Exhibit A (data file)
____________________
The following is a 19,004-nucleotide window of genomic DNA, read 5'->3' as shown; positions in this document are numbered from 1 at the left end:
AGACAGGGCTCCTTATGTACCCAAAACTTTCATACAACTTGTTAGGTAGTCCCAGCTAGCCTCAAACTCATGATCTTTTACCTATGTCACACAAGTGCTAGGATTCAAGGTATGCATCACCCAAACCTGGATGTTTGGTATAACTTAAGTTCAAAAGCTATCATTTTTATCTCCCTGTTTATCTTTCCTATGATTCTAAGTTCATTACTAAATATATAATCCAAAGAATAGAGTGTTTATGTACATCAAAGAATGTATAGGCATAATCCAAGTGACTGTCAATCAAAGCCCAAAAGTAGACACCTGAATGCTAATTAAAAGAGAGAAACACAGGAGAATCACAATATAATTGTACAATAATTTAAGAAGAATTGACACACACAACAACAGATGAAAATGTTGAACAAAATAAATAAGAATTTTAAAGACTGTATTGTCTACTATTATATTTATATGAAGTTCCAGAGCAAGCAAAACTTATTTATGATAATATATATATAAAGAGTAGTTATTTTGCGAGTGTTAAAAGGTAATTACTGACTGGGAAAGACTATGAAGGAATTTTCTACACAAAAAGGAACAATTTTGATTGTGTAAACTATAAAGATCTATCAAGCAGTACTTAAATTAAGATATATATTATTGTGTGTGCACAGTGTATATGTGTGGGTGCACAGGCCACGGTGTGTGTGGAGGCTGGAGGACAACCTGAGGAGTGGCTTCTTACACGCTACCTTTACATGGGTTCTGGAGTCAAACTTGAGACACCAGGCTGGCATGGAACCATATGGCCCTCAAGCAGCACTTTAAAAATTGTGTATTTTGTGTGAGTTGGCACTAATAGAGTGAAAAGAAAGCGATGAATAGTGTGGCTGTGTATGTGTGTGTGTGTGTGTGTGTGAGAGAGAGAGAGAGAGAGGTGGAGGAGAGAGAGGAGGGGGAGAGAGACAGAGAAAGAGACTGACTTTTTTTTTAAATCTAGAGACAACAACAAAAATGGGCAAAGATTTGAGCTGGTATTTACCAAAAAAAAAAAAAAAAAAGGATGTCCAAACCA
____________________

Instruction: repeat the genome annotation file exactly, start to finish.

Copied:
The following is a 19,004-nucleotide window of genomic DNA, read 5'->3' as shown; positions in this document are numbered from 1 at the left end:
AGACAGGGCTCCTTATGTACCCAAAACTTTCATACAACTTGTTAGGTAGTCCCAGCTAGCCTCAAACTCATGATCTTTTACCTATGTCACACAAGTGCTAGGATTCAAGGTATGCATCACCCAAACCTGGATGTTTGGTATAACTTAAGTTCAAAAGCTATCATTTTTATCTCCCTGTTTATCTTTCCTATGATTCTAAGTTCATTACTAAATATATAATCCAAAGAATAGAGTGTTTATGTACATCAAAGAATGTATAGGCATAATCCAAGTGACTGTCAATCAAAGCCCAAAAGTAGACACCTGAATGCTAATTAAAAGAGAGAAACACAGGAGAATCACAATATAATTGTACAATAATTTAAGAAGAATTGACACACACAACAACAGATGAAAATGTTGAACAAAATAAATAAGAATTTTAAAGACTGTATTGTCTACTATTATATTTATATGAAGTTCCAGAGCAAGCAAAACTTATTTATGATAATATATATATAAAGAGTAGTTATTTTGCGAGTGTTAAAAGGTAATTACTGACTGGGAAAGACTATGAAGGAATTTTCTACACAAAAAGGAACAATTTTGATTGTGTAAACTATAAAGATCTATCAAGCAGTACTTAAATTAAGATATATATTATTGTGTGTGCACAGTGTATATGTGTGGGTGCACAGGCCACGGTGTGTGTGGAGGCTGGAGGACAACCTGAGGAGTGGCTTCTTACACGCTACCTTTACATGGGTTCTGGAGTCAAACTTGAGACACCAGGCTGGCATGGAACCATATGGCCCTCAAGCAGCACTTTAAAAATTGTGTATTTTGTGTGAGTTGGCACTAATAGAGTGAAAAGAAAGCGATGAATAGTGTGGCTGTGTATGTGTGTGTGTGTGTGTGTGTGAGAGAGAGAGAGAGAGAGGTGGAGGAGAGAGAGGAGGGGGAGAGAGACAGAGAAAGAGACTGACTTTTTTTTTAAATCTAGAGACAACAACAAAAATGGGCAAAGATTTGAGCTGGTATTTACCAAAAAAAAAAAAAAAAAAGGATGTCCAAACCA